U.S. Rushes Aid to Pakistan Flood Victims
By Jim Garamone
American Forces Press Service
WASHINGTON, Aug. 3, 2010 The United States is rushing aircraft, food and shelter to help those impacted by flooding in Pakistan, State Department and Defense Department officials said today.Video
U.S. Air Force Senior Airman Jose Cornejo hands boxes of halal meals to Pakistanis after arriving at Peshawar, Pakistan, Aug. 1, 2010. The U.S. Air Force flew thousands of meals to Pakistan as part of a humanitarian relief mission to help flood victims. Cornejo is a loadmaster is assigned to the 455th Air Expeditionary Wing. U.S. Air Force photo by Staff Sgt. Christopher Boitz
(Click photo for screen-resolution image);high-resolution image available.
Pakistani officials said the floods – caused by unusually heavy monsoon rains – have killed between 1,500 and 2,000 people in the northwestern part of the nation. The World Food Program has issued a $30 million request to assist the families.
United Nations officials estimate that more than 500,000 people have been displaced by the flood and that about 3 million overall will be affected in Pakistan. The floods began July 29, and the rain continues in the region.
The State Department is coordinating the U.S. response effort, and the United States has pledged an immediate $10 million to aid those affected, Secretary of State Hillary Rodham Clinton said yesterday. “We will work closely with the government of Pakistan to ensure aid reaches those people who need it most,” Clinton said. “I have seen first-hand the strength and resilience of the Pakistani people, and I know they will come through this tragedy with determination and compassion.”
The monsoon rain also is falling on Afghanistan, but it is nowhere near the deluge that has befallen Pakistan, officials said. Still, officials said, the conditions are affecting operations in Regional Command East.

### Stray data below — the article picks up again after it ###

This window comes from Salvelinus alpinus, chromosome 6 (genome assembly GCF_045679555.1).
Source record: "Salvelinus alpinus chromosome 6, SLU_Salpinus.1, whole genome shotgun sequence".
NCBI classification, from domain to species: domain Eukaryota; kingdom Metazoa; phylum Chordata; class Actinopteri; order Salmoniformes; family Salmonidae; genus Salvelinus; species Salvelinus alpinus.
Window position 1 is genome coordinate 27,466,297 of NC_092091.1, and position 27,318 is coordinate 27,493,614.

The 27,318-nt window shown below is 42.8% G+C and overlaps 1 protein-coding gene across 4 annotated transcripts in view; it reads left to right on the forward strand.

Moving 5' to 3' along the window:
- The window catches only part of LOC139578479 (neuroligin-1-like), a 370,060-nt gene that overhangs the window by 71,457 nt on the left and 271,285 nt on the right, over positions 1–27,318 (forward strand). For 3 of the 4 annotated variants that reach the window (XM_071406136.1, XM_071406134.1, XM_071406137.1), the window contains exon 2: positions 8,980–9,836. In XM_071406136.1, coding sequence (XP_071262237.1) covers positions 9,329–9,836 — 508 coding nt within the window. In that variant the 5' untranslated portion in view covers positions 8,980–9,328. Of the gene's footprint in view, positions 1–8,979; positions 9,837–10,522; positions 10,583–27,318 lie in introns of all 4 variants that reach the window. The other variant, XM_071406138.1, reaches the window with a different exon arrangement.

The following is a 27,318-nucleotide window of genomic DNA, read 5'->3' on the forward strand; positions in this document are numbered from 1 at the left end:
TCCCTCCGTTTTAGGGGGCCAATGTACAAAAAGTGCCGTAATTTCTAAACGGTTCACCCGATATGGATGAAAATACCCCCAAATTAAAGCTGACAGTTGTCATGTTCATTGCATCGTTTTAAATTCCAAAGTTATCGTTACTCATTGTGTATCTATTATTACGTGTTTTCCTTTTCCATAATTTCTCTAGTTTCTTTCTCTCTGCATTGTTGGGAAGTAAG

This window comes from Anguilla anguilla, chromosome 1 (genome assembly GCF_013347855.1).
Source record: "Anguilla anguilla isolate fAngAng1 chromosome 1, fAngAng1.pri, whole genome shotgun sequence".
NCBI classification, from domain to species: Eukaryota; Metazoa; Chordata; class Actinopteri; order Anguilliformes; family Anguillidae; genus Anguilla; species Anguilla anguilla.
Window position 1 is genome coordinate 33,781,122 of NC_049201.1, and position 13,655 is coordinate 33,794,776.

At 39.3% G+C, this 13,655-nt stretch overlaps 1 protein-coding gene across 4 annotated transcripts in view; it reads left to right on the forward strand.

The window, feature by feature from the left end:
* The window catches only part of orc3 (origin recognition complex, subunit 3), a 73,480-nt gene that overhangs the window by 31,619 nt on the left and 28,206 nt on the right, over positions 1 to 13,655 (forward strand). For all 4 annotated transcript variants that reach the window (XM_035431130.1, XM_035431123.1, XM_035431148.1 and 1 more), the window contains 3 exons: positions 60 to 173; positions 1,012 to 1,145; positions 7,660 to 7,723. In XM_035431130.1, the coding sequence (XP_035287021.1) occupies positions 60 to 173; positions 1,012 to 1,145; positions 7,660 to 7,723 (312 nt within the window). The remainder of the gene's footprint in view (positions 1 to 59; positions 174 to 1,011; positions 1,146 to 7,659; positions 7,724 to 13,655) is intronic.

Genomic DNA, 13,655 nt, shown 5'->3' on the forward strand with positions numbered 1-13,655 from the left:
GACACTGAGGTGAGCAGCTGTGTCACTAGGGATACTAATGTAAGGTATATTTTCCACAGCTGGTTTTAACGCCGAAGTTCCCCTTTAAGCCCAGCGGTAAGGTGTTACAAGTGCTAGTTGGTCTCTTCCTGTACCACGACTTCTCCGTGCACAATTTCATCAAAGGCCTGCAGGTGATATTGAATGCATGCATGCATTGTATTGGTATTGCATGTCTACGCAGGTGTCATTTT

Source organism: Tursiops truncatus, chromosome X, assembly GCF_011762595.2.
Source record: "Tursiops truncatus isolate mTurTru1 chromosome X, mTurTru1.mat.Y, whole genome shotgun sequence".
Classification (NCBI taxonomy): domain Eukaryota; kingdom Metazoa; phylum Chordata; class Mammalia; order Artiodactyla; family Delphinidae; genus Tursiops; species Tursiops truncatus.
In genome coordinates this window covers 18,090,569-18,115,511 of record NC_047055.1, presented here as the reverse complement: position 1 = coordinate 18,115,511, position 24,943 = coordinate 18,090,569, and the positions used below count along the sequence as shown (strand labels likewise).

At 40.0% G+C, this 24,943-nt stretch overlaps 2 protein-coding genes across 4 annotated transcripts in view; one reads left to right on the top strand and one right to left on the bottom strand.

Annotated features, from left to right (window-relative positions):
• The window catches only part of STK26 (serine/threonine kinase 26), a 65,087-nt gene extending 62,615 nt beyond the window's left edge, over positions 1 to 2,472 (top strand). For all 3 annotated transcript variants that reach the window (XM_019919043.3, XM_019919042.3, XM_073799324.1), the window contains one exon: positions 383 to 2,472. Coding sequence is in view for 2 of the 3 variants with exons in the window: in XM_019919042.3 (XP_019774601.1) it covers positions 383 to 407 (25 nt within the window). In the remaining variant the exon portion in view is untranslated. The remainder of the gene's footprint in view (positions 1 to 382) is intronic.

U.S. helicopters flown by Pakistani crews have rescued about 750 people stranded by the high water. Four Army CH-47 Chinooks and two Army UH-60 Black Hawks with American crews based in Afghanistan will fly to Pakistan to help the efforts there as soon as the weather makes the flight possible, said Marine Corps Col. David Lapan, a Pentagon spokesman.
The United States has delivered almost 200,000 packaged meals that conform to Islamic law to Pakistan in 13 separate flights. Air Force Gen. Duncan J. McNabb, commander of U.S. Transportation Command, brought 12,200 meals when he arrived in the Pakistani capital of Islamabad for meetings yesterday.
“The United States will continue to support the people of Pakistan, both during Pakistan’s flood relief operations and as a long-term partner and ally,” McNabb said.
The Defense Department is providing water purification units, as Pakistani relief officials are worried about the possibility of waterborne disease once the flood recedes. The units, which provide pumping, purification, storage and distribution capabilities, can provide water for about 100,000 people, officials said.
Pakistani relief officials said many bridges in the Swat Valley and Peshawar regions have been washed away by the flood, isolating whole communities from relief. Pakistan has asked for, and the Defense Department is delivering, 12 prefabricated steel bridges as temporary replacements.
“The Pakistani people are friends and partners, and the United States is standing with them as the tragic human toll mounts from flooding in Northwest Pakistan,” Clinton said. “Our thoughts and prayers are with all those who have lost loved ones or have been displaced from their homes, and we are taking action to help.”